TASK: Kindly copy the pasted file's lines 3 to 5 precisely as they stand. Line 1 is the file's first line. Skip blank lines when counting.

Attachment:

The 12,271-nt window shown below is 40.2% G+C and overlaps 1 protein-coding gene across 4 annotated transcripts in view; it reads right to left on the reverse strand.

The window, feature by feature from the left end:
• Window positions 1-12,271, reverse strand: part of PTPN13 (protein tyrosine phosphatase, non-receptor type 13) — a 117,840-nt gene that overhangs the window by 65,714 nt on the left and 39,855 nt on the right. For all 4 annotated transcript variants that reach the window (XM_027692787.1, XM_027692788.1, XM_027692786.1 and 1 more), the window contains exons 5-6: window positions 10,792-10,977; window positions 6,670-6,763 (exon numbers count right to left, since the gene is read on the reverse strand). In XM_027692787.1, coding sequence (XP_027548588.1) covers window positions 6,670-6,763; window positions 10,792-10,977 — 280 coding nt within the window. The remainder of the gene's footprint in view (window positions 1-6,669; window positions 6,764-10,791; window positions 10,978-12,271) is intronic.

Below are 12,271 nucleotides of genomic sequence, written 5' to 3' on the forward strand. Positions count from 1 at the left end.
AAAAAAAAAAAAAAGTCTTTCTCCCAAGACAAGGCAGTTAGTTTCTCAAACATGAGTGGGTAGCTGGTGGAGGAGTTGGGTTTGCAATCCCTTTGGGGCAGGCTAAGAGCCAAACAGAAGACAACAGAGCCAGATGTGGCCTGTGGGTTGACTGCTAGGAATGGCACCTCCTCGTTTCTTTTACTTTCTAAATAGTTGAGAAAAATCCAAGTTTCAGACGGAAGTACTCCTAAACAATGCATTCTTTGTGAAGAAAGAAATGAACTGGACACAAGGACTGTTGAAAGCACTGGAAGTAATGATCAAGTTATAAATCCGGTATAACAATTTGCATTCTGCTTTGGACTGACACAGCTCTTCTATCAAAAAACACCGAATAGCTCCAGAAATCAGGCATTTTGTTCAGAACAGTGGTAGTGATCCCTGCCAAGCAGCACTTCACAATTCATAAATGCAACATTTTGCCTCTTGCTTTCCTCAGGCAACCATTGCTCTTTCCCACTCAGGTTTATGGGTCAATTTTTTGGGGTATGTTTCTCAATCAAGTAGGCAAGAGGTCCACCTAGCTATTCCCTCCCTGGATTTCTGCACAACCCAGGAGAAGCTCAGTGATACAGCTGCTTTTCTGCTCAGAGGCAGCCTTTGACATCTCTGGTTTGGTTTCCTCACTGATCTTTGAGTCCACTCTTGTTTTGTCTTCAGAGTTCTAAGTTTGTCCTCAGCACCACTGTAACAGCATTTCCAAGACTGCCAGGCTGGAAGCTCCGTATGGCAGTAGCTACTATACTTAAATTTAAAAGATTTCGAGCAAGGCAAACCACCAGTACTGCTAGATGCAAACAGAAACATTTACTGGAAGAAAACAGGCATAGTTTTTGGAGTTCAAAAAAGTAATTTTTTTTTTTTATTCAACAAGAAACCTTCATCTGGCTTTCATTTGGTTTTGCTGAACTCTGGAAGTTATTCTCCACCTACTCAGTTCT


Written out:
• Window positions 1-12,271, reverse strand: part of PTPN13 (protein tyrosine phosphatase, non-receptor type 13) — a 117,840-nt gene that overhangs the window by 65,714 nt on the left and 39,855 nt on the right. For all 4 annotated transcript variants that reach the window (XM_027692787.1, XM_027692788.1, XM_027692786.1 and 1 more), the window contains exons 5-6: window positions 10,792-10,977; window positions 6,670-6,763 (exon numbers count right to left, since the gene is read on the reverse strand). In XM_027692787.1, coding sequence (XP_027548588.1) covers window positions 6,670-6,763; window positions 10,792-10,977 — 280 coding nt within the window. The remainder of the gene's footprint in view (window positions 1-6,669; window positions 6,764-10,791; window positions 10,978-12,271) is intronic.

Below are 12,271 nucleotides of genomic sequence, written 5' to 3' on the forward strand. Positions count from 1 at the left end.
AAAAAAAAAAAAAAGTCTTTCTCCCAAGACAAGGCAGTTAGTTTCTCAAACATGAGTGGGTAGCTGGTGGAGGAGTTGGGTTTGCAATCCCTTTGGGGCAGGCTAAGAGCCAAACAGAAGACAACAGAGCCAGATGTGGCCTGTGGGTTGACTGCTAGGAATGGCACCTCCTCGTTTCTTTTACTTTCTAAATAGTTGAGAAAAATCCAAGTTTCAGACGGAAGTACTCCTAAACAATGCATTCTTTGTGAAGAAAGAAATGAACTGGACACAAGGACTGTTGAAAGCACTGGAAGTAATGATCAAGTTATAAATCCGGTATAACAATTTGCATTCTGCTTTGGACTGACACAGCTCTTCTATCAAAAAACACCGAATAGCTCCAGAAATCAGGCATTTTGTTCAGAACAGTGGTAGTGATCCCTGCCAAGCAGCACTTCACAATTCATAAATGCAACATTTTGCCTCTTGCTTTCCTCAGGCAACCATTGCTCTTTCCCACTCAGGTTTATGGGTCAATTTTTTGGGGTATGTTTCTCAATCAAGTAGGCAAGAGGTCCACCTAGCTATTCCCTCCCTGGATTTCTGCACAACCCAGGAGAAGCTCAGTGATACAGCTGCTTTTCTGCTCAGAGGCAGCCTTTGACATCTCTGGTTTGGTTTCCTCACTGATCTTTGAGTCCACTCTTGTTTTGTCTTCAGAGTTCTAAGTTTGTCCTCAGCACCACTGTAACAGCATTTCCAAGACTGCCAGGCTGGAAGCTCCGTATGGCAGTAGCTACTATACTTAAATTTAAAAGATTTCGAGCAAGGCAAACCACCAGTACTGCTAGATGCAAACAGAAACATTTACTGGAAGAAAACAGGCATAGTTTTTGGAGTTCAAAAAAGTAATTTTTTTTTTTTATTCAACAAGAAACCTTCATCTGGCTTTCATTTGGTTTTGCTGAACTCTGGAAGTTATTCTCCACCTACTCAGTTCT